NACDL - Eyewitness ID

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Eyewitness ID

According to the Innocence Project, 70% of 354 DNA-based exonerations nationwide involved mistaken eyewitness identifications. However, there are ways to prevent this, including reforms to police department procedures.

NACDL supports changes in eyewitness procedures that are proven to improve the reliability of eyewitness testimony without impeding police investigations.  Among the most important reforms is the adoption “double blind” sequential lineup procedures, which means that suspects are shown one by one to the witness, which reduces the possibility of the witness picking the person who looks most like the culprit. This also means that the procedure is conducted by a police officer who does not know the identity of the suspect, which thus prevents the officer from unconsciously or consciously providing cues to the witness.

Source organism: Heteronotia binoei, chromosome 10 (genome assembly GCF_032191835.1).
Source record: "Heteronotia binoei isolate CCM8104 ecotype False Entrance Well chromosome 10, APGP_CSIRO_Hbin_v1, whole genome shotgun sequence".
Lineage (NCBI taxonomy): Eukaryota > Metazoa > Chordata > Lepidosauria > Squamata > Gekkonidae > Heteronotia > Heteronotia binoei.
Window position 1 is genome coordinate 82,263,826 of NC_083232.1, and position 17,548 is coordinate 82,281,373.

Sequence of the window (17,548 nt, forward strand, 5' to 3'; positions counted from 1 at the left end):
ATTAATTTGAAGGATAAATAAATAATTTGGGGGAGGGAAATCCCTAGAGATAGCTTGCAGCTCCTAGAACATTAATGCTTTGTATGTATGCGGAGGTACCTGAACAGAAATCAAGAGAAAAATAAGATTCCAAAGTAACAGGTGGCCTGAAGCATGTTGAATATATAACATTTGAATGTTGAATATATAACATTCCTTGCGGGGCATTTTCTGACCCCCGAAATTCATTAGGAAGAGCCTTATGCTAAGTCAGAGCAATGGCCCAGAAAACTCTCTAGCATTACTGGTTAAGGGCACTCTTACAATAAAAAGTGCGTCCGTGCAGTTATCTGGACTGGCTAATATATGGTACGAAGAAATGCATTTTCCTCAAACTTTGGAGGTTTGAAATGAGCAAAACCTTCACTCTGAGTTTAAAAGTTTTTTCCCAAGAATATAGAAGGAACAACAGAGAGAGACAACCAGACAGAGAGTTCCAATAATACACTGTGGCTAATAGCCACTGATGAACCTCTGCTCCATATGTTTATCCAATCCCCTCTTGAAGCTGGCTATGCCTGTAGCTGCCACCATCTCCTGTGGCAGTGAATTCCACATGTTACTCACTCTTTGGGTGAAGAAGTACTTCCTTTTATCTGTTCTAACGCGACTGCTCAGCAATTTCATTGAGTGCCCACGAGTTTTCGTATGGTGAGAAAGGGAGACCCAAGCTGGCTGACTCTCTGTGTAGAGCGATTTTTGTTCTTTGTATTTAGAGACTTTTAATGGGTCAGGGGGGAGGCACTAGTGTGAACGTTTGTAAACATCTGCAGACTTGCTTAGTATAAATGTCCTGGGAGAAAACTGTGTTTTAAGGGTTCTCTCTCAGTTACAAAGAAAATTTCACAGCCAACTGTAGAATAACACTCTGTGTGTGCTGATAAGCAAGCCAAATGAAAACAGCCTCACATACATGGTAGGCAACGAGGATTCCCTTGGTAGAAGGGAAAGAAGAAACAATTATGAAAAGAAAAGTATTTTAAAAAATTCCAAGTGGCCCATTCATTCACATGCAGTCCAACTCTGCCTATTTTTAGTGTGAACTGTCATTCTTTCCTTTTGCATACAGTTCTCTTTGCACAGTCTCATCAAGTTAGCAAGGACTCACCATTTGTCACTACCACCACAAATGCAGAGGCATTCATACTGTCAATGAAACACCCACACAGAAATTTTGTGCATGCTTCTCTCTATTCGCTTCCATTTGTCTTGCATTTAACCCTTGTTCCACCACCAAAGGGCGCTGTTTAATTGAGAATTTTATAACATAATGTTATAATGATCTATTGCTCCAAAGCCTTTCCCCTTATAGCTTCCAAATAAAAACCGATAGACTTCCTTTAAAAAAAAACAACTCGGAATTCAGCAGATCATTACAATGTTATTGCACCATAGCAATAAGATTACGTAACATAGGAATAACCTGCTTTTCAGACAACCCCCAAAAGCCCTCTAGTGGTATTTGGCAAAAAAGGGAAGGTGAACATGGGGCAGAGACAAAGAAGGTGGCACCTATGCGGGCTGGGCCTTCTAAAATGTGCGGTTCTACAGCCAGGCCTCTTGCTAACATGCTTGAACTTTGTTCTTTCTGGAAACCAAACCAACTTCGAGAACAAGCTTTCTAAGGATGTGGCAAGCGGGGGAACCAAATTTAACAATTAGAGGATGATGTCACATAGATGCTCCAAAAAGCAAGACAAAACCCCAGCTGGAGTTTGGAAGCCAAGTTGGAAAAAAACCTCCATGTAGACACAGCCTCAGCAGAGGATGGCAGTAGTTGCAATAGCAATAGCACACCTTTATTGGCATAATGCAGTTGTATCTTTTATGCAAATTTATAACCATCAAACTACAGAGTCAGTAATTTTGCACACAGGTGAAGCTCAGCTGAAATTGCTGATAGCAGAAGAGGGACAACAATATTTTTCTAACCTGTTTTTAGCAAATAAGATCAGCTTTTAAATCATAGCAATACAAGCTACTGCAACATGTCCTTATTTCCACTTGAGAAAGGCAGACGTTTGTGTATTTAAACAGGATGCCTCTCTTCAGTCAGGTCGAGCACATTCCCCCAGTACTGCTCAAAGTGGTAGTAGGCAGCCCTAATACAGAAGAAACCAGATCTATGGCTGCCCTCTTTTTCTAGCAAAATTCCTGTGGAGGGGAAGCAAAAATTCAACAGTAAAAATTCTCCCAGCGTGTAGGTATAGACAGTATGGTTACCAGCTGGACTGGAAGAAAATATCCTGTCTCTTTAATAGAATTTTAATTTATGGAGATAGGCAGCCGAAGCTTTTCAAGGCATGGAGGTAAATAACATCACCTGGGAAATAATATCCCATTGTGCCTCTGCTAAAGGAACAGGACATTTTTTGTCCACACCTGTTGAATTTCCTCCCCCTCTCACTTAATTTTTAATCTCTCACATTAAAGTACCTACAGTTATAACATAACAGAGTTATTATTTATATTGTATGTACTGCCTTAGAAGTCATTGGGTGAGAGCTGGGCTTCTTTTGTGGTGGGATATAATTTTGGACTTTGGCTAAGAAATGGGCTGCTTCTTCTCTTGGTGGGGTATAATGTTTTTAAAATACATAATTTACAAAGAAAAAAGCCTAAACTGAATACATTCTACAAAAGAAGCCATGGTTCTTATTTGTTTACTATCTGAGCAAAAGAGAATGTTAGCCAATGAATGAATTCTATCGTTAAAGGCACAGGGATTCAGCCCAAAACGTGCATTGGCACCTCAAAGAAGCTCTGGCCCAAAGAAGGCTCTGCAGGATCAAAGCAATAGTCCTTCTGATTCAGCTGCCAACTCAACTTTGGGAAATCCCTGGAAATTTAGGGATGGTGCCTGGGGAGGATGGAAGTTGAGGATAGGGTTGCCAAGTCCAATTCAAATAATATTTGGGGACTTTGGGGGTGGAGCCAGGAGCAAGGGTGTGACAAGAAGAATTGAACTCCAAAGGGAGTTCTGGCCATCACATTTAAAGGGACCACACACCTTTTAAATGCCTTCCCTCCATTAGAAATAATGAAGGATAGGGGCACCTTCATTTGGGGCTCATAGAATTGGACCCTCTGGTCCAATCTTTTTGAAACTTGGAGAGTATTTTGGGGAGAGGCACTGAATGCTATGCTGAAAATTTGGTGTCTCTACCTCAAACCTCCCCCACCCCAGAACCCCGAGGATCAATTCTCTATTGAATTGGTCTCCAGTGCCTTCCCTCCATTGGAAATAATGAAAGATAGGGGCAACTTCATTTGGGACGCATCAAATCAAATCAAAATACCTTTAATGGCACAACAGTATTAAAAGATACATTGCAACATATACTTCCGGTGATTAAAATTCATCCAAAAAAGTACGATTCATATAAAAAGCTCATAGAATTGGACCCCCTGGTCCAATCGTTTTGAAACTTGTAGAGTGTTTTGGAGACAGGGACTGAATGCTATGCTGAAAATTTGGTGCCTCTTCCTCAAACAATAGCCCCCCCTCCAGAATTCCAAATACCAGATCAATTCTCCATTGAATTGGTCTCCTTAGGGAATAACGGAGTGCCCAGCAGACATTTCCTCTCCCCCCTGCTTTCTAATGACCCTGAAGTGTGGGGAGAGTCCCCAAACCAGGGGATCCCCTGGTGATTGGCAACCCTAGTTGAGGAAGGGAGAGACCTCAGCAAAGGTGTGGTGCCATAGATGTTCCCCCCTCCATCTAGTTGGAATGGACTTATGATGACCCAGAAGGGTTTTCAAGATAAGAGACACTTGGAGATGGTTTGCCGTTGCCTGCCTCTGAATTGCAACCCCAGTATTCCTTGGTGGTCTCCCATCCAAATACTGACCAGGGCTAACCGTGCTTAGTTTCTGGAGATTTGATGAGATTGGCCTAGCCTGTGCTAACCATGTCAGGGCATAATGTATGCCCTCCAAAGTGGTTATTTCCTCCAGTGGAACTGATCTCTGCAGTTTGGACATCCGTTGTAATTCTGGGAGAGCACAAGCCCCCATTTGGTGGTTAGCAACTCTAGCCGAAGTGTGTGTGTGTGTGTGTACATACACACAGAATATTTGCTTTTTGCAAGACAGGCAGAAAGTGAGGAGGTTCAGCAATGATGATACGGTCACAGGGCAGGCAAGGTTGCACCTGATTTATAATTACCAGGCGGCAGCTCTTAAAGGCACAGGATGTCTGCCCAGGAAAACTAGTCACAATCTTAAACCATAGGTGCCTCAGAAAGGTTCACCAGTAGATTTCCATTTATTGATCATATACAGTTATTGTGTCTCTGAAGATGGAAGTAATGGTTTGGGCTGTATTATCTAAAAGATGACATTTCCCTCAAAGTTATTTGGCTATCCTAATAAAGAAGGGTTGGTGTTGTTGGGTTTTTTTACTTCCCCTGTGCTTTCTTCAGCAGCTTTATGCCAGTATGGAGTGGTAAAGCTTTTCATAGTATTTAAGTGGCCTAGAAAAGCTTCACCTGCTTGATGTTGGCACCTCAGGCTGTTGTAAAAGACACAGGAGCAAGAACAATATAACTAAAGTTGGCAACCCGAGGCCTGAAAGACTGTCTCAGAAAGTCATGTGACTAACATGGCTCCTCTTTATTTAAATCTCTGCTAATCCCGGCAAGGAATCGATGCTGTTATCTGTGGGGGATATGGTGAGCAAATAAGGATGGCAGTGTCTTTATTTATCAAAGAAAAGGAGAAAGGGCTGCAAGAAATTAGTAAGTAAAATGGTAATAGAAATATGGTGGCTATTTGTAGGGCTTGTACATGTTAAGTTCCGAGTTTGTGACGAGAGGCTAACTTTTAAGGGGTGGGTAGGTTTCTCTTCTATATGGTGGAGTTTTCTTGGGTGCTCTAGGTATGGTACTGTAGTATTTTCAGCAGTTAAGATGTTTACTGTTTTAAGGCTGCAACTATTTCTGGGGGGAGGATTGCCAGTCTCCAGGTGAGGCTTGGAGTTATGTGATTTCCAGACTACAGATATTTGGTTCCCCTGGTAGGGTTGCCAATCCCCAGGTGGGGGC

Litigation

NACDL v. Evanston (Flawed IL Pilot Study and Mecklenburg Report) 

New Jersey v. Henderson (Eyewitness ID Admissibility and Jury Instruction) and Perry v. New Hampshire


Eyewitness ID Legislative Tracking

In 2019, New Mexico and Oklahoma's state legislatures passed eyewitness identification measures. New Mexico's HB 342 requires training for law enforcement in the area of eyewitness identification. Oklahoma's SB 798 now requires all law enforcement agencies in the state to adopt a written policy on eyewitness identification procedures, including blind administration of lineups/photo arrays.

View legislation related to eyewitness identification reform that NACDL is currently tracking.

Eyewitness ID Legislative Report


Resources

Below, please find information on newly released reports and other resources.

Organizational Resources:

Eyewitness ID News Releases

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Eyewitness ID Champion Articles

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